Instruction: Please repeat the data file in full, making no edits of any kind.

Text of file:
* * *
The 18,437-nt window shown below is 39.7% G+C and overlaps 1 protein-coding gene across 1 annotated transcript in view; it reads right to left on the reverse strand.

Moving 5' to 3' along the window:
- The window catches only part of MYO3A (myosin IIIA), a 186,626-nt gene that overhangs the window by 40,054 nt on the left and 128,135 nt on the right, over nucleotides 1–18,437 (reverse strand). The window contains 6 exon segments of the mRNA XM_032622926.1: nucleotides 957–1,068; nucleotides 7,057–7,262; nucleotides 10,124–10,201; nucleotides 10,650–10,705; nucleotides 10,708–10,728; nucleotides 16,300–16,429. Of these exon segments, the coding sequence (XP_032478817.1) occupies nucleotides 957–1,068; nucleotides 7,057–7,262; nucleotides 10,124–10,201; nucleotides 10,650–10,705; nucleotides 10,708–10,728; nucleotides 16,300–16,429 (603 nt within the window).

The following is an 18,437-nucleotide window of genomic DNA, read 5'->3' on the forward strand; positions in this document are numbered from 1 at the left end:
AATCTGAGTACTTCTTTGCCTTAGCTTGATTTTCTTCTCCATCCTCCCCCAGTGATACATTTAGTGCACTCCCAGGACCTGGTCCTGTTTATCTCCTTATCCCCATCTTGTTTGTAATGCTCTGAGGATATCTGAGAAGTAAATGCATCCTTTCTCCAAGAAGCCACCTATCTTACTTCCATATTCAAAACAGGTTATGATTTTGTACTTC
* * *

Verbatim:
The 18,437-nt window shown below is 39.7% G+C and overlaps 1 protein-coding gene across 1 annotated transcript in view; it reads right to left on the reverse strand.

Moving 5' to 3' along the window:
- The window catches only part of MYO3A (myosin IIIA), a 186,626-nt gene that overhangs the window by 40,054 nt on the left and 128,135 nt on the right, over nucleotides 1–18,437 (reverse strand). The window contains 6 exon segments of the mRNA XM_032622926.1: nucleotides 957–1,068; nucleotides 7,057–7,262; nucleotides 10,124–10,201; nucleotides 10,650–10,705; nucleotides 10,708–10,728; nucleotides 16,300–16,429. Of these exon segments, the coding sequence (XP_032478817.1) occupies nucleotides 957–1,068; nucleotides 7,057–7,262; nucleotides 10,124–10,201; nucleotides 10,650–10,705; nucleotides 10,708–10,728; nucleotides 16,300–16,429 (603 nt within the window).

The following is an 18,437-nucleotide window of genomic DNA, read 5'->3' on the forward strand; positions in this document are numbered from 1 at the left end:
AATCTGAGTACTTCTTTGCCTTAGCTTGATTTTCTTCTCCATCCTCCCCCAGTGATACATTTAGTGCACTCCCAGGACCTGGTCCTGTTTATCTCCTTATCCCCATCTTGTTTGTAATGCTCTGAGGATATCTGAGAAGTAAATGCATCCTTTCTCCAAGAAGCCACCTATCTTACTTCCATATTCAAAACAGGTTATGATTTTGTACTTC